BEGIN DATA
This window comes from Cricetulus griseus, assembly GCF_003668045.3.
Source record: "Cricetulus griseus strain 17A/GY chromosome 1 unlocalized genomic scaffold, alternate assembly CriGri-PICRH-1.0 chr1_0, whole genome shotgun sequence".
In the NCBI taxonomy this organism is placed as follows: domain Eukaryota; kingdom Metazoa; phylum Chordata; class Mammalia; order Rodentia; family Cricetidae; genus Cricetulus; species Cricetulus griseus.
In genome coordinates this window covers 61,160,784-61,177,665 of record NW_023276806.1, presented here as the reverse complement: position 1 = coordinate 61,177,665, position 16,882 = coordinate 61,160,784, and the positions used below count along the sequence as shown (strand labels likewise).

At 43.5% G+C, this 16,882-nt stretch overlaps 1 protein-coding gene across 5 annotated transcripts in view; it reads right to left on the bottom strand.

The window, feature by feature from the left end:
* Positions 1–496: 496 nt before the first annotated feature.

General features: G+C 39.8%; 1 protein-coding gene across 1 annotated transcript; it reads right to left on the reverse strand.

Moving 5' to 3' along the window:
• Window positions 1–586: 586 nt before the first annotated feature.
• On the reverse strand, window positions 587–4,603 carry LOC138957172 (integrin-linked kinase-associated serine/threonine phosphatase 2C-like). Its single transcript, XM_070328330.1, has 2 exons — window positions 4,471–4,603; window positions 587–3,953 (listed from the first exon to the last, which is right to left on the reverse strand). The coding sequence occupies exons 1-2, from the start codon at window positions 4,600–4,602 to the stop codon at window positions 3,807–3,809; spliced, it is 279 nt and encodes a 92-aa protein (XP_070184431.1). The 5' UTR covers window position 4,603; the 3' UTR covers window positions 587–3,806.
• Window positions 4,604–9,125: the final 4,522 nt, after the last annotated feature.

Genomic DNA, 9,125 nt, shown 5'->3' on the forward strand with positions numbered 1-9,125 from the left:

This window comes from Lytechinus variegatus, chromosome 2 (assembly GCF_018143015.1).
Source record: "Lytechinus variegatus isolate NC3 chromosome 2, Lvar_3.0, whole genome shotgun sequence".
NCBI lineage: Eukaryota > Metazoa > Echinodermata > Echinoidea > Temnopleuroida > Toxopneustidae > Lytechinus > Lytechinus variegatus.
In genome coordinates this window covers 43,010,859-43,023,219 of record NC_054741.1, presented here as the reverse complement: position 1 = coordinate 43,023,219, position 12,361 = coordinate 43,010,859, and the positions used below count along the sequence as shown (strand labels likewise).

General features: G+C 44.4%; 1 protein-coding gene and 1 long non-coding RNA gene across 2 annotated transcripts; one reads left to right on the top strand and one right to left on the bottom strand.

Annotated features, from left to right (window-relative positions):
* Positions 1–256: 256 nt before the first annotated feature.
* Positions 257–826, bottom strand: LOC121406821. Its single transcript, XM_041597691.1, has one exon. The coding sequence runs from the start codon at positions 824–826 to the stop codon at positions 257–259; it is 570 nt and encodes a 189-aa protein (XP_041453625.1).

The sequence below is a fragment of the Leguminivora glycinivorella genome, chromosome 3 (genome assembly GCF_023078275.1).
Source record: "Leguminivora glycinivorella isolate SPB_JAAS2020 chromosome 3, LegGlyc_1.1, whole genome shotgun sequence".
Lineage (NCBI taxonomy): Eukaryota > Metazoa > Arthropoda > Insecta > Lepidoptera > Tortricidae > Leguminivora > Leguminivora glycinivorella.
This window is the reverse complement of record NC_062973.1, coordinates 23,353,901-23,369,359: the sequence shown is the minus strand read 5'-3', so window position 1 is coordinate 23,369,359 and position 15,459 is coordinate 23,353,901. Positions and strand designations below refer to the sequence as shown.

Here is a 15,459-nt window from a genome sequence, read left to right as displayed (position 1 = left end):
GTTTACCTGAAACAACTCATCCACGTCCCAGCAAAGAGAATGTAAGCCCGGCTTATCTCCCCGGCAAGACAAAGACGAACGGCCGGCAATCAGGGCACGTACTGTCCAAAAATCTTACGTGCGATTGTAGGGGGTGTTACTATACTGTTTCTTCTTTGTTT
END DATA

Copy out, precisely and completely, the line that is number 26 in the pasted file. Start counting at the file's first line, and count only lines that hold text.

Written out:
Here is a 15,459-nt window from a genome sequence, read left to right as displayed (position 1 = left end):